PETER J. SCHWARTZ, M.D.
Prolongation of the Q-T interval is associated with increased risk of sudden cardiac death (1), whether idiopathic (2), secondary to drugs and electrolyte imbalance (3), or associated with ischemic heart disease (4). The drugs more commonly associated with Q-T prolongation and ventricular fibrillation are quinidine, disopyramide, prenylamine, phenothiazine, and tricyclic antidepressants. Thioridazine probucol, Sotalol, procainamide, and encainide have also been associated with Q-T prolongation and malignant arrhythmias. The antiarrhythmic drug amiodarone is unique in that it prolongs the Q-T interval but, as this phenomenon is secondary to a uniform prolongation of all ventricular action potentials, the net effect is a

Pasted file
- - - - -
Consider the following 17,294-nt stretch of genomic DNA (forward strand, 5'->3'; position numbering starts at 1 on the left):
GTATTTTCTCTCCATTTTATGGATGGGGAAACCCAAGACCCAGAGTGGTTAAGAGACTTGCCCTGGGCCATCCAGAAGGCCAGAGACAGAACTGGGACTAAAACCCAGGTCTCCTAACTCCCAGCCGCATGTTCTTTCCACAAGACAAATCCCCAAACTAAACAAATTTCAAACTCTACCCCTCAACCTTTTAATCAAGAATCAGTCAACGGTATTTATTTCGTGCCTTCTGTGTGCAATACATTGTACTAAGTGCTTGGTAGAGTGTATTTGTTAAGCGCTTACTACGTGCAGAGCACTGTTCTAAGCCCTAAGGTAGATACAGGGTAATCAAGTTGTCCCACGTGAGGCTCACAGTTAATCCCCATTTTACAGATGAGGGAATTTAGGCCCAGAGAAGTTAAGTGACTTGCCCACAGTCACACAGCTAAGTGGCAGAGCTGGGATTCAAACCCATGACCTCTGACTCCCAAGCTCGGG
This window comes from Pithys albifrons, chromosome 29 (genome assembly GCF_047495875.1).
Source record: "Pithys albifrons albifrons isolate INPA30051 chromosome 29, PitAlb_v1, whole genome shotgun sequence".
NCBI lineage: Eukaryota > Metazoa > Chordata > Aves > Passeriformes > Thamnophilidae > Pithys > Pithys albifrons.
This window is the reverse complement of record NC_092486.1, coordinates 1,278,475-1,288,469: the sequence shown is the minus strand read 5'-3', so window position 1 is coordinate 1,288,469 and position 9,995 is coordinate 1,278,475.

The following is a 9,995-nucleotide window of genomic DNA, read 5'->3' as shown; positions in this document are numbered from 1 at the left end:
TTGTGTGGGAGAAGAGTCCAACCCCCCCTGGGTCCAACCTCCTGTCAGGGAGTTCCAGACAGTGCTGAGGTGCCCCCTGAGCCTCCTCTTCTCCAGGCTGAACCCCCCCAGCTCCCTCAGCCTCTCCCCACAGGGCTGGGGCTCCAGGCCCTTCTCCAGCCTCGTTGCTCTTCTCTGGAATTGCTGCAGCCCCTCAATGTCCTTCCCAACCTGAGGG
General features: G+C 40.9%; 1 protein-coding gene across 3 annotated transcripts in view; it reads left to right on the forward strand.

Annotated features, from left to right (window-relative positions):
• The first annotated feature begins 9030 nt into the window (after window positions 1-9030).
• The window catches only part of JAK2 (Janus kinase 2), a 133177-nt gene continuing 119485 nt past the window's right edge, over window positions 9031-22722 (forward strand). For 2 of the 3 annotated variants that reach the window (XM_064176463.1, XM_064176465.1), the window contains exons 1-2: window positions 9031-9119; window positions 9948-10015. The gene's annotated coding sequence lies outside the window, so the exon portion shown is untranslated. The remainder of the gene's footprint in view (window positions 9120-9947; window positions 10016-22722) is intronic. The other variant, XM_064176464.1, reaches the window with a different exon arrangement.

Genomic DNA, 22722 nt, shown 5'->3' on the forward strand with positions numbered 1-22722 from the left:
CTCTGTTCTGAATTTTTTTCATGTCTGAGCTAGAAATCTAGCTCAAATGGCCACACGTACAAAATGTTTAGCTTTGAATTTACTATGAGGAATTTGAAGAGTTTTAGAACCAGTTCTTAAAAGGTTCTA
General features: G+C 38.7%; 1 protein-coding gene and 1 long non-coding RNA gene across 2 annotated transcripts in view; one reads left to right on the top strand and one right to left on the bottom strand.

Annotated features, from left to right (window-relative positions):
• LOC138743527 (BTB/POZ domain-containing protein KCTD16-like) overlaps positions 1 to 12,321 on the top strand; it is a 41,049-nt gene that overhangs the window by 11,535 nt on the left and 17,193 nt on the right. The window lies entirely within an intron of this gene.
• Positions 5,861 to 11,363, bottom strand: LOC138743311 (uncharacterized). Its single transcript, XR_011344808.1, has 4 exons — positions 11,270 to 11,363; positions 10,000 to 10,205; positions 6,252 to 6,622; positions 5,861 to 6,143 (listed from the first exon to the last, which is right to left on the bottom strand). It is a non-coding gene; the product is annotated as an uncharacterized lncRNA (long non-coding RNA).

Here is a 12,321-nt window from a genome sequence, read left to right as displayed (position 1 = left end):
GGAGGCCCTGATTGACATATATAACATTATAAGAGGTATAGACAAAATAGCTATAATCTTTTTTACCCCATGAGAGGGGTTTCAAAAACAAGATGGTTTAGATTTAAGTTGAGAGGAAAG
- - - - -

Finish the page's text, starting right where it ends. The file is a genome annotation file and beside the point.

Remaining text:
SCHWARTZ PJ. The Idiopathic Long Q-T Syndrome. Ann Intern Med. 1983;99:561–562. doi: 10.7326/0003-4819-99-4-561
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Published: Ann Intern Med. 1983;99(4):561-562.
Cardiology, Rhythm Disorders and Devices.
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